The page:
Lawrence Bruce Kekule, an American by birth, has lived in Thailand for more than four decades.
Bruce has photographed Thailand’s wild creatures and habitats for 15 years. He has travelled all over the country on a photographic odyssey portraying the natural world. Bruce’s passion for the Kingdom and its wildlife, and his mission to show the world this beauty, will surely create awareness amongst the present generation that action is needed now to save Thailand’s wild places and animals for the future.
Chasing a Wild Dream
He published his first book Wildlife in the Kingdom of Thailand in 1999. His second book entitled Thailand’s Natural Heritage was published in 2004 and Wild Rivers, his third, was completed in 2008. He has also written many newspaper and magazine articles about wildlife. Born in the United States, he has lived in Thailand since 1964. His dream to produce wildlife photographic books continues.
Kekule is married to a Thai national and they live in Bangkok with their daughter, son-in-law and two grand daughters. His main objective is to educate the Thai people about their natural heritage before it is too late. A second objective is to help the park rangers who patrol the forests with food, clothing and equipment to create incentive among these men who put their lives on the line for the Kingdom’s forest and wildlife.
Nikon D3000 travel cam catches a palm civet, jackals, wild boar, langur monkey and a semi-feral cat…!
An Asian palm civet in a dry stream bed at the Ken River Lodge, Panna Tiger Reserve, Madhya Pradesh, India…!
In March 2016, I made a trip to Panna Tiger Reserve in India after tigers. I was lucky catching two sisters, the offspring of T1, Panna’s first tiger reintroduced from near-by Bandhavgarh Tiger Reserve. Poachers completely wiped out the big cat in Panna in one year during 2008 but there are 32 tigers thriving now which is an amazing conservation success story.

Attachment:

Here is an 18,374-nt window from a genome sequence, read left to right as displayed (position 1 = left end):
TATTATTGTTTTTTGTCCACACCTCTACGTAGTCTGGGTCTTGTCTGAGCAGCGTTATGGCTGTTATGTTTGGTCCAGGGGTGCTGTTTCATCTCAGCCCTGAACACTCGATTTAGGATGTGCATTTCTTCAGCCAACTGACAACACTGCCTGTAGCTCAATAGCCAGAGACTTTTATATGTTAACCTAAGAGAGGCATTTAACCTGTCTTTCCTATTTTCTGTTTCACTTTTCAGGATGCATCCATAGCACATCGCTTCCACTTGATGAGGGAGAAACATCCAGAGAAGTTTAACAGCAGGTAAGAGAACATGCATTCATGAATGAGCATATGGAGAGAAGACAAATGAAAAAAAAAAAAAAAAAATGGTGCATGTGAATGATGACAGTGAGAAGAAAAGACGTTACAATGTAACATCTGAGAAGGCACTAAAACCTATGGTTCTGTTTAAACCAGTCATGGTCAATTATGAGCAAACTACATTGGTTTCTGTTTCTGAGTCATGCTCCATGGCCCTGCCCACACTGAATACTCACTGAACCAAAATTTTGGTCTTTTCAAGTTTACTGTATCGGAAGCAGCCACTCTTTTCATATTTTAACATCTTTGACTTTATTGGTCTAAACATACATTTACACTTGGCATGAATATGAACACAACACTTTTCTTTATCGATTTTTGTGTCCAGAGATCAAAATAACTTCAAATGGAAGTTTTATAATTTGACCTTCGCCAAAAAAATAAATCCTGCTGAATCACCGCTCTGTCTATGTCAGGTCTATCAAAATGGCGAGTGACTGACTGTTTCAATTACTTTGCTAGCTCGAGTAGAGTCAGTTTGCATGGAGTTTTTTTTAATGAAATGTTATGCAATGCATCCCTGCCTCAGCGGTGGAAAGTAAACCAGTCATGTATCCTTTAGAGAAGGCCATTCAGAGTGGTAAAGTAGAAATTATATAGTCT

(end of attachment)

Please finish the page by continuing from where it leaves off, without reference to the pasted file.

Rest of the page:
Jackal shown here bolting from the flash…! These canidae usually travel in pairs…!
I stayed at the Ken River Lodge outside the reserve several kilometers from the front gate to the park. Pugpundee Safari Company manages this hotel plus others in Bandhavgarh, Pench, Kanha and Satpura tiger reserves in the State of Madhya Pradesh.
A wild boar scavenging in the stream bed…!
The owner wanted to see what was roaming the grounds and invited me to set a camera trap in a dry stream bed not far from my room. After two weeks, I came back through to check the Nikon D3000 with a Nikon 24mm manual lens, one Nikon SB-28 flash and a SSII external sensor.
A gray or ‘Hanuman’ langur leaf monkey during the day….!
The cam caught a palm civet, a pair of jackals, a wild boar and a langur monkey plus a semi-feral cat. Although not as glamorous as a tiger or leopard, these wild creatures are still just as important to the ecosystem excluding the cat. Leopard tracks have been found near the river..!
A semi-feral cat; sometimes this feline was found sleeping up at the resort…!
The ‘tiger hunter’ with knee pads walk-testing the D3000…!